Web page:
The opinion of the court was delivered by: David H. Coar United States District Judge
MEMORANDUM OPINION AND ORDER
Plaintiff ISB Development Corporation ("ISB" or "Plaintiff") brings an action against Defendants Edward Kopko and Frederick Kopko (collectively "the Kopkos" or "Defendants") for breach of contract and a declaratory judgment on Defendants' obligation to authorize a loan repayment. Before the Court is Defendants' motion to dismiss. For the reasons stated below, the motion is DENIED.
ISB alleges the following facts. The Kopkos were President and Chief Executive Officer of Butler International, Inc. ("Butler") until March 2009. In 2006, Butler required additional capital to fund its operations. In November of 2006, ISB and the Kopkos formed a partnership by the name of SFE Partners ("the Partnership") for the purpose of providing capital to Butler.
ISB loaned $4,000,000 to the Partnership for the purchase of 4,000 shares of Series A Preferred Stock in Butler, in addition to warrants to purchase 1,000,000 shares of Butler common stock. The terms of the ISB loan were memorialized in a Partnership Agreement and a promissory note, both executed in Illinois and attached as exhibits to the complaint. Under both documents, ISB is entitled to demand repayment of the loan on 60 days notice at any time after September 30, 2008.
The Partnership has made three payments on the ISB loan, for a total of $288,438.36. Pursuant to the express terms of the promissory note, this sum was applied to accrued and unpaid interest. On October 1, 2008, ISB sent the Kopkos written notice demanding full repayment of the loan within 60 days. The Kopkos did not take any action in response to the demand letter. ISB followed up with two written notices of default, which went unanswered. Currently, ISB is owed $4,000,000 in principal plus interest, which continues to accrue at a rate of 10% per annum.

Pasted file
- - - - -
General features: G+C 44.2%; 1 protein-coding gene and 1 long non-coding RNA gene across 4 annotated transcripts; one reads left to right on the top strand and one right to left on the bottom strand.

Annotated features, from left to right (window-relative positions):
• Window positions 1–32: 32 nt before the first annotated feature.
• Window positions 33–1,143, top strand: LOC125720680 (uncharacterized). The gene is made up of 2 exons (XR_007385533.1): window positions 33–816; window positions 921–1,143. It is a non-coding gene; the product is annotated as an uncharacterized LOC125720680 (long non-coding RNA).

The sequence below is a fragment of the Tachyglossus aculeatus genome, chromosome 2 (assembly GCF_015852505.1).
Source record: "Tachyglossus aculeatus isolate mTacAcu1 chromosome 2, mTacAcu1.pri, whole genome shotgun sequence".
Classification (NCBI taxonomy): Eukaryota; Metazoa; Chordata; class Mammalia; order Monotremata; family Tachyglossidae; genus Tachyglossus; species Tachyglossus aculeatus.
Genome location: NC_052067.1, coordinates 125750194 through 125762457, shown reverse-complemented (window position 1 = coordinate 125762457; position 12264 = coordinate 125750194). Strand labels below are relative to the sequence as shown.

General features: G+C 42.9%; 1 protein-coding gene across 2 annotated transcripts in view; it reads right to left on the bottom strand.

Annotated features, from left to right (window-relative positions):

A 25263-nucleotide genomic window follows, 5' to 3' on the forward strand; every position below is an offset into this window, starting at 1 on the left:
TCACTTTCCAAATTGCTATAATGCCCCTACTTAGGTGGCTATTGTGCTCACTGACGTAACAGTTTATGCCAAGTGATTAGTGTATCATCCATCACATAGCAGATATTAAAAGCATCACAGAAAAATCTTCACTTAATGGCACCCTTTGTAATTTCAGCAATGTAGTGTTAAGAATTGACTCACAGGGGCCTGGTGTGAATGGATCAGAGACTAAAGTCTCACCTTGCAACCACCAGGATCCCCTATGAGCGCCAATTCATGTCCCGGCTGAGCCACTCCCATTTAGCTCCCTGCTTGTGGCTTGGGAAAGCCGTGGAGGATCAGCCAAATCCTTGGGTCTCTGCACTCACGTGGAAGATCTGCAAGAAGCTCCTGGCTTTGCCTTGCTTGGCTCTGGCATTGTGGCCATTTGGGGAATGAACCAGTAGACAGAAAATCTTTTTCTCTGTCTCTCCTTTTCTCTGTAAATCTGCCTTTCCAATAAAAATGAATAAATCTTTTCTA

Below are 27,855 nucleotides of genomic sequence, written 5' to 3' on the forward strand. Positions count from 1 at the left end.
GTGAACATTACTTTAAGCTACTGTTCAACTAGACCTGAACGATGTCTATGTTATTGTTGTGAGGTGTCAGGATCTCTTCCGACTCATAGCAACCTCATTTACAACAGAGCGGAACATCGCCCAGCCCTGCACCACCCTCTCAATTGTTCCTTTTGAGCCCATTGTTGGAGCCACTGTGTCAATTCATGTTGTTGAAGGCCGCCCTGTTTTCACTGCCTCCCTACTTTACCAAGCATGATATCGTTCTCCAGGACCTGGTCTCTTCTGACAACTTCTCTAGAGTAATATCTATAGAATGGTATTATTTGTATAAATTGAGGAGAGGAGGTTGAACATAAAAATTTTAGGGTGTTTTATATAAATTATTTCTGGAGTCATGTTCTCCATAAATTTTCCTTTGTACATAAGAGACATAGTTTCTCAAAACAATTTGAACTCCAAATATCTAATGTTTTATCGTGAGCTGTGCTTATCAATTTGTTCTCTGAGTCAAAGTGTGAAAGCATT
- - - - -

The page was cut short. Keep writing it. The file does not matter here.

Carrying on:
A complaint's factual allegations must suggest a plausible, rather than merely speculative, entitlement to relief. Tamayo v. Blagojevich, 526 F.3d 1074, 1083 (7th Cir. 2008); see also Ashcroft v. Iqbal, 129 S.Ct. 1937, 1949 (2009); Bell Atlantic Corp. v. Twombly, 550 U.S. 544, 555, (2007). When ruling on a motion to dismiss, the court generally considers only the well-pleaded allegations of a complaint, construed in the light most favorable to the plaintiff. Tamayo, 526 F.3d at 1081. However, contracts attached as exhibits may also be considered when ruling on a motion to dismiss. See INEOS Polymers, Inc. v. BASF Catalysts, 553 F.3d 491, 498 (7th Cir. 2009); Centers v. Centennial Mortg., Inc., 398 F.3d 930, 933 (7th Cir. 2005);Fed. R. Civ. P. 10(c). Where the terms of an attached contract conflict with the plaintiff's allegations, the contract controls. See Rosenblum v. Travelbyus.com Ltd., 299 F.3d 657, 661 (7th Cir. 2002) ("The court is not bound to accept the pleader's allegations as to the effect of the exhibit, but can independently examine the document and form its own conclusions as to the proper construction and meaning to be given the material.") (quoting 5 Wright & Miller, Federal Practice & Procedure: Civil 2d § 1327 at 766 (1990)); Ogden Martin Sys. of Indianapolis, Inc. v. Whiting Corp., 179 F.3d 523, 529 (7th Cir. 1999) ("[A] plaintiff may plead himself out of court by attaching documents to the complaint that indicate that he or she is not entitled to judgment.") (internal citations omitted).
ISB sues the Kopkos individually for breach of the Partnership Agreement and a declaratory judgment affirming Defendants' obligation to authorize repayment of the loan. ISB prays for the following relief: (i) a finding that the Kopkos breached the Agreement, causing damages equal to the Partnership's indebted amount (allegedly $4,532,602.74); (ii) an order directing the Kopkos to sell the preferred shares and warrants or make capital contributions to the Partnership for repayment of the loan and its accrued interest, and (iii) a declaration that the Kopkos have a duty to cause the Partnership to repay the outstanding balance on the ISB loan.
At issue is whether the Partnership, whose joinder would destroy diversity jurisdiction, is an indispensable party to this lawsuit. An unincorporated association is considered a citizen of every state where any of its partners or members is a citizen. See Meyerson v. Harrah's East Chicago Casino, 299 F.3d 616, 617 (citing Carden v. Arkoma Associates, 494 U.S. 185 (1990)).
For the purposes of diversity, the Partnership shares identity of citizenship with ISB and the Kopkos. Its inclusion would compel the Court to ...